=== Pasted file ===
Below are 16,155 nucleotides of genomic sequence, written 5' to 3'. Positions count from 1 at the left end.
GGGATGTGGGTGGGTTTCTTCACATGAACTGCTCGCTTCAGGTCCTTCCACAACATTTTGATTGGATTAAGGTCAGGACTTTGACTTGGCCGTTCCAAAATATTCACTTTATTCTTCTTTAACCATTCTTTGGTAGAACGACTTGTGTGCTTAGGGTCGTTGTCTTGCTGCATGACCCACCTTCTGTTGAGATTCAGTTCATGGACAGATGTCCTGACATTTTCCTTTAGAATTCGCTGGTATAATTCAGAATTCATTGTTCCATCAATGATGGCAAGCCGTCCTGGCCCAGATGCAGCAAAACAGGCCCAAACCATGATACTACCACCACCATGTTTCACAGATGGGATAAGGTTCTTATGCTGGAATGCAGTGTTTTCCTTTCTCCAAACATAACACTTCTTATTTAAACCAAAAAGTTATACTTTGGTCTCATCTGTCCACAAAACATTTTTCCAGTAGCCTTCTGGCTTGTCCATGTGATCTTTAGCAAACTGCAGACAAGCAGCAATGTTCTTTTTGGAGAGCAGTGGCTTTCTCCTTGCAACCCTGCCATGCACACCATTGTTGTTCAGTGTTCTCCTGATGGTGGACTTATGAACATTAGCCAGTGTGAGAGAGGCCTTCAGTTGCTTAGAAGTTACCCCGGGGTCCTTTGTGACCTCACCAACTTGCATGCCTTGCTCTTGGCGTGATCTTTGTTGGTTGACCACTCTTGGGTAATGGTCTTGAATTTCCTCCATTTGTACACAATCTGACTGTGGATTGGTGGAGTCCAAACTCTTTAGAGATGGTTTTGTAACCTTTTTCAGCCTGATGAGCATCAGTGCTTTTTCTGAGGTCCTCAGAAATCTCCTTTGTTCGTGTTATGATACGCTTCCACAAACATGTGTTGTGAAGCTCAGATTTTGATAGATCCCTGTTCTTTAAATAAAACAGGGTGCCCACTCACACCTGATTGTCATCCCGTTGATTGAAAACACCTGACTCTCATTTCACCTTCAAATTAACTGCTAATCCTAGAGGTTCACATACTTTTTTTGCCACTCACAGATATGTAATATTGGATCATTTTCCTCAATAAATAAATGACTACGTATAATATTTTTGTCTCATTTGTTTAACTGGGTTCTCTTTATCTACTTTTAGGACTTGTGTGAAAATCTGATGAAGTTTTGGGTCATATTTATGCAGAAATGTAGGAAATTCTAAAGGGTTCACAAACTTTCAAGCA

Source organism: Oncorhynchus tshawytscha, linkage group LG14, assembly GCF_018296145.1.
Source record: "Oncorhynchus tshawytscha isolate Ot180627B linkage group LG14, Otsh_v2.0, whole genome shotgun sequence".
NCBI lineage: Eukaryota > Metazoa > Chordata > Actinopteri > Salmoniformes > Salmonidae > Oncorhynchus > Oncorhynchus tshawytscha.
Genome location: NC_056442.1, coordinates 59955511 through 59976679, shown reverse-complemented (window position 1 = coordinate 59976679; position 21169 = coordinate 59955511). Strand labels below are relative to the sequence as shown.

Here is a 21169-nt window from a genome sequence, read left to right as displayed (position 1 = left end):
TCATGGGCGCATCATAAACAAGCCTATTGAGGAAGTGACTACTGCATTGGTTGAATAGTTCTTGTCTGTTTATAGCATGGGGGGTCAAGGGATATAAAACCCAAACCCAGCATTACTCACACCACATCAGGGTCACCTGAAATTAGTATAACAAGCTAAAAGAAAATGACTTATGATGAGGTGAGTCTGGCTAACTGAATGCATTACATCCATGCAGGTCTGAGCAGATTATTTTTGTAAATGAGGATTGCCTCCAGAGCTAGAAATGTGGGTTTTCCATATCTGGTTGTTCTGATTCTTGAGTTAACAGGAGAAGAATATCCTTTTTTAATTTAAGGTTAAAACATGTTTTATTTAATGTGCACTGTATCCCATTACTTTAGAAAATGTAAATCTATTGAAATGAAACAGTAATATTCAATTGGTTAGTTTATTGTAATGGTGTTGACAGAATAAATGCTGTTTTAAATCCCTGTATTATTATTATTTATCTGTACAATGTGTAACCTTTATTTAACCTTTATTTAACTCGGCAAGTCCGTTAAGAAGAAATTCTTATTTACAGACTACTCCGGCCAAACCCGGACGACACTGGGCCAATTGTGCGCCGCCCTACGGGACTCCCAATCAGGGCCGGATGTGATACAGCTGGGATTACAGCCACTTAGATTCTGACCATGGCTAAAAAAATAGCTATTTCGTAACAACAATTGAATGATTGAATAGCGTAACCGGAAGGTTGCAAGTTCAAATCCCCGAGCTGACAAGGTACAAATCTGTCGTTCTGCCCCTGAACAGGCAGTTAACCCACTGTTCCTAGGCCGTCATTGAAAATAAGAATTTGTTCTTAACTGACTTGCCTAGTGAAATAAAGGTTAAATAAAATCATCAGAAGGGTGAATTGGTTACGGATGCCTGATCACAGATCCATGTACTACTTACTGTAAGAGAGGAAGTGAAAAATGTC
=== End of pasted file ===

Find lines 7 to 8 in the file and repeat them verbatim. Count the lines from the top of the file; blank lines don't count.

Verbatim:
Here is a 21169-nt window from a genome sequence, read left to right as displayed (position 1 = left end):
TCATGGGCGCATCATAAACAAGCCTATTGAGGAAGTGACTACTGCATTGGTTGAATAGTTCTTGTCTGTTTATAGCATGGGGGGTCAAGGGATATAAAACCCAAACCCAGCATTACTCACACCACATCAGGGTCACCTGAAATTAGTATAACAAGCTAAAAGAAAATGACTTATGATGAGGTGAGTCTGGCTAACTGAATGCATTACATCCATGCAGGTCTGAGCAGATTATTTTTGTAAATGAGGATTGCCTCCAGAGCTAGAAATGTGGGTTTTCCATATCTGGTTGTTCTGATTCTTGAGTTAACAGGAGAAGAATATCCTTTTTTAATTTAAGGTTAAAACATGTTTTATTTAATGTGCACTGTATCCCATTACTTTAGAAAATGTAAATCTATTGAAATGAAACAGTAATATTCAATTGGTTAGTTTATTGTAATGGTGTTGACAGAATAAATGCTGTTTTAAATCCCTGTATTATTATTATTTATCTGTACAATGTGTAACCTTTATTTAACCTTTATTTAACTCGGCAAGTCCGTTAAGAAGAAATTCTTATTTACAGACTACTCCGGCCAAACCCGGACGACACTGGGCCAATTGTGCGCCGCCCTACGGGACTCCCAATCAGGGCCGGATGTGATACAGCTGGGATTACAGCCACTTAGATTCTGACCATGGCTAAAAAAATAGCTATTTCGTAACAACAATTGAATGATTGAATAGCGTAACCGGAAGGTTGCAAGTTCAAATCCCCGAGCTGACAAGGTACAAATCTGTCGTTCTGCCCCTGAACAGGCAGTTAACCCACTGTTCCTAGGCCGTCATTGAAAATAAGAATTTGTTCTTAACTGACTTGCCTAGTGAAATAAAGGTTAAATAAAATCATCAGAAGGGTGAATTGGTTACGGATGCCTGATCACAGATCCATGTACTACTTACTGTAAGAGAGGAAGTGAAAAATGTC